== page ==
The same is true of Zionism and anti-Zionism. Today, for sure, Zionism is Israel nationalism. Yet it is treated by many leftists not as one nationalism in a world of antagonistic nationalisms, and not, like all nationalisms, contradictory. Instead it is treated as some kind of – usually ill-defined – ultra-reactionary movement, inherently racist or even a worldwide imperialist force. Many left narratives of Zionism edge into anti-semitic conspiracy theories.
We are against all nationalism, including Zionism. And the issue here is not failing to distinguish between the national of an oppressed nation and the nationalism of an oppressor nation. We do distinguish. But it doesn’t follow that even the nationalism of an oppressor nation is always an uncomplicated phenomenon, let alone some kind of world-dominating conspiracy. That is particular true in the case of Israel. Given the history of the anti-semitic persecution, the Holocaust, Arab wars to destroy Israel, refusal to recognise Israel and so on, is it any surprise that most Israelis to some extent buy into their nation’s nationalism? In any case, when self-styled Zionists include both virulent racists and anti-racist campaigners, top Israeli generals and soldiers jailed for refusing to fight, a more complex understanding is clearly necessary.
How did this attitude to Israel and Zionism come about?
It is important to understand that historically revolutionary Marxists did not take this attitude. In the 40s, no Trotskyists anywhere in the world supported the Arab armies when they invaded Israel. All supported self-determination for the Israelis, in some form, as well as opposing what Zionists forces did to the Palestinians. As late as the late 60s, almost all Trotskyists talked about a socialist federation of the region in which there would be self-determination for minorities such as the Kurds and the Israelis. It is only since the 1970s that what has been called “absolute anti-Zionism” became the dominant view among Trotskyists.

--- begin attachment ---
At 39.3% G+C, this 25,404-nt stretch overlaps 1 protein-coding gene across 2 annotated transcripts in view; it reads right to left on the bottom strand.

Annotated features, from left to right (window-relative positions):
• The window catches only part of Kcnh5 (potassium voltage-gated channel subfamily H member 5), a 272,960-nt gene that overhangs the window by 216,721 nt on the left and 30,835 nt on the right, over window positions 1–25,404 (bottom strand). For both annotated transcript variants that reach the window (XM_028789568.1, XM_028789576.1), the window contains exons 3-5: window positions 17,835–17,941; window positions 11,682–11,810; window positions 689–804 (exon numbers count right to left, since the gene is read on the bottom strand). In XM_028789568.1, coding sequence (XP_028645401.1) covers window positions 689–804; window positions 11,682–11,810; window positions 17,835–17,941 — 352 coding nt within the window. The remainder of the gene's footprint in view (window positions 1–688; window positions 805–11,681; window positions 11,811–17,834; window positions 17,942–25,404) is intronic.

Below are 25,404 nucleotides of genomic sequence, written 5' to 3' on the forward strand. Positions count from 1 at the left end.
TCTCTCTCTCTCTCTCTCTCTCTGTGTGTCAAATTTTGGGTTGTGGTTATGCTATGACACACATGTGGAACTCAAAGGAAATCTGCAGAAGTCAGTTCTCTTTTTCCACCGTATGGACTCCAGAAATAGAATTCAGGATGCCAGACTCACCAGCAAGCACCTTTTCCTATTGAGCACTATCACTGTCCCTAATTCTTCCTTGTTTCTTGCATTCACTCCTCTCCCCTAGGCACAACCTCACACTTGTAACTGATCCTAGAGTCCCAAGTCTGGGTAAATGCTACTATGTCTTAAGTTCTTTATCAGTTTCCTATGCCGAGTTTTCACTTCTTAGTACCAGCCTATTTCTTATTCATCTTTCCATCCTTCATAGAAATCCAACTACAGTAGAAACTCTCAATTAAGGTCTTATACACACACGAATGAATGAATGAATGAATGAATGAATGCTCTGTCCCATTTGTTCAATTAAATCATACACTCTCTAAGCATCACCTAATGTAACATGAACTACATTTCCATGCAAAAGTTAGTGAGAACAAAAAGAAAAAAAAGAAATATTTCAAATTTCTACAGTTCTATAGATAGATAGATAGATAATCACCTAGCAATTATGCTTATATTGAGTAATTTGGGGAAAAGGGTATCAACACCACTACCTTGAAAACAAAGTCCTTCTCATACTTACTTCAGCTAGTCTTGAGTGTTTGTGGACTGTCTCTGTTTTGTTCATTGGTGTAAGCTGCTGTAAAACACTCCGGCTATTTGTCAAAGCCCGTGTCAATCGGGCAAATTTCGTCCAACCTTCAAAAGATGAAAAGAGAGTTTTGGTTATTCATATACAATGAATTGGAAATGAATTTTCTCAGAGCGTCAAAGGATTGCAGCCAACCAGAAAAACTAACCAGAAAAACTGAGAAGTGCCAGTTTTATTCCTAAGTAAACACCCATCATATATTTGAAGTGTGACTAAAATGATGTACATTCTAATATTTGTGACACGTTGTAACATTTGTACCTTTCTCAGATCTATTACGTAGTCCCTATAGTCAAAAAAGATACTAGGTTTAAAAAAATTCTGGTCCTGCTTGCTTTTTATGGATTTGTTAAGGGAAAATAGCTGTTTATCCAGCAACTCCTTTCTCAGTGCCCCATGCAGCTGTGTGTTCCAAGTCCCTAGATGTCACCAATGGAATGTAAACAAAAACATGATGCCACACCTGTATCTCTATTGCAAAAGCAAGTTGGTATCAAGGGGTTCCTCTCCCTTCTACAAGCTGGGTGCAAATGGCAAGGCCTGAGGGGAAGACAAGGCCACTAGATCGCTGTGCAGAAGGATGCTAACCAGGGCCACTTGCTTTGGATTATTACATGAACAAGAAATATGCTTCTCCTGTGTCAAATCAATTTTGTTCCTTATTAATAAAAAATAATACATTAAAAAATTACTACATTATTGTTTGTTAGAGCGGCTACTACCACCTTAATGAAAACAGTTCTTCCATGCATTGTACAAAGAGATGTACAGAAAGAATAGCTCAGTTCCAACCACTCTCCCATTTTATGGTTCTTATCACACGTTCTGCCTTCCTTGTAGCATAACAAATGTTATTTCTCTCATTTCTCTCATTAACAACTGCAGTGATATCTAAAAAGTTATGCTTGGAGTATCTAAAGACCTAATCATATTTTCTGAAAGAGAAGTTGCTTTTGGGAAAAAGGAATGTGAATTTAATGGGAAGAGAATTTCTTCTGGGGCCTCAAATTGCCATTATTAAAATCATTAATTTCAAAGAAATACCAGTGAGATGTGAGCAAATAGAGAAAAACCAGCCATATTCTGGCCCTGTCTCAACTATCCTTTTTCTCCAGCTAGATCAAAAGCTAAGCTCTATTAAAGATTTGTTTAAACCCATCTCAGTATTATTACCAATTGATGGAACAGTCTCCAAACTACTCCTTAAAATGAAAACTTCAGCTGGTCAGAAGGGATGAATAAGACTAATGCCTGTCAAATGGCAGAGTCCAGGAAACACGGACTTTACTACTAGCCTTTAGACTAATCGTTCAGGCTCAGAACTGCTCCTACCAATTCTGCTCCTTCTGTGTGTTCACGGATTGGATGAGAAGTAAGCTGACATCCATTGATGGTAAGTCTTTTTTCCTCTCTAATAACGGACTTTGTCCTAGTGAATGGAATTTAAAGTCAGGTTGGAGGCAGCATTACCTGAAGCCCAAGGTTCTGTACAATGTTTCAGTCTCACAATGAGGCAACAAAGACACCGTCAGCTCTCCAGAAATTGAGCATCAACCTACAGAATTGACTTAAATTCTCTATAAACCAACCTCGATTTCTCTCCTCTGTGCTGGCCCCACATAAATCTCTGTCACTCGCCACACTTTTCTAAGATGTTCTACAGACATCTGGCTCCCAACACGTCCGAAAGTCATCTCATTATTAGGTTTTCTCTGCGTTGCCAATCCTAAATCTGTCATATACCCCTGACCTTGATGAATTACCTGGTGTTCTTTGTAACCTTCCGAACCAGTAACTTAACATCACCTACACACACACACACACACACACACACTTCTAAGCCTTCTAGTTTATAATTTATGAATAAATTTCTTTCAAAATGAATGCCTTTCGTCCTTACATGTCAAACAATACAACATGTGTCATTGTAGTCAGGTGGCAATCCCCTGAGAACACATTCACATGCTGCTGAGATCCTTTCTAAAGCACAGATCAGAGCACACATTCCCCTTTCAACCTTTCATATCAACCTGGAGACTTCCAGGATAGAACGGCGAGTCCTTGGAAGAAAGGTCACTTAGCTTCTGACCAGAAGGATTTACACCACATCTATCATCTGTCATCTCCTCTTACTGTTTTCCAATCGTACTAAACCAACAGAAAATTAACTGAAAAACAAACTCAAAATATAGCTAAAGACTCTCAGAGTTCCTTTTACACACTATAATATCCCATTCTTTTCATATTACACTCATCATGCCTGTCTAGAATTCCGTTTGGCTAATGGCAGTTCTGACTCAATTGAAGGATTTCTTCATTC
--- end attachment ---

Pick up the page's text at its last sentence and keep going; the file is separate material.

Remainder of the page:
I think much of what now passes for a Marxist attitude to all this comes from Stalinism – specifically from the USSR’s anti-Zionist campaigns, which provided an ideological justification for alliances with anti-Western Arab states against the US and its allies. But there is a wide variety of things intertwining here: the legacy of Stalinism; Stalinist-influenced attitudes to national conflicts; the left’s degeneration on questions of imperialism and anti-imperialism since the 1980s; anti-semitism; and increasing softness on anything Islamist, particularly since 9/11. Moreover, this sort of view has now become so hegemonic on the British left, that it has become received wisdom. In the student movement, for instance, many left activists automatically adopt some variant of it, without seeming to even really think about it.
The AWL focuses on Israel-Palestine partly in response to the rest of the left’s disproportionate focus on it. In some respects, that is problematic. Why so much focus on the Palestinians, and not on the many other oppressed peoples in the world? At the same time this is an important debate to have – both because dealing with the Israel-Palestine conflict is crucial to promoting working-class politics in the region, and because it has become a touchstone for debates within Marxism. We want to clean the Stalinist crap off Marxism, on this issue as on all others.
Lastly, on boycotts of Israel.
Of course, there are different kinds of boycotts. I think boycotting the Histadrut, the Israeli union federation, is totally lunatic. Boycotting Israeli academics is disastrous. I’m against boycotting Israeli goods. At the other end of the spectrum, I think it’s reasonable enough to demand our governments stop arming Israel – but that is about our opposition to the arms trade, not really a boycott. I think we should oppose pretty much all demands that can really be described as boycotting Israel.
In general, socialists are usually pretty sceptical about boycotts as a tactic. They hurt the wrong people, the workers of a company or the working class of a country, and in so far as they’re effective they usually do more harm than good. We opposed economic sanctions against Iraq, which created a humanitarian disaster; we oppose economic sanctions against Iran. So why economic sanctions against Israel?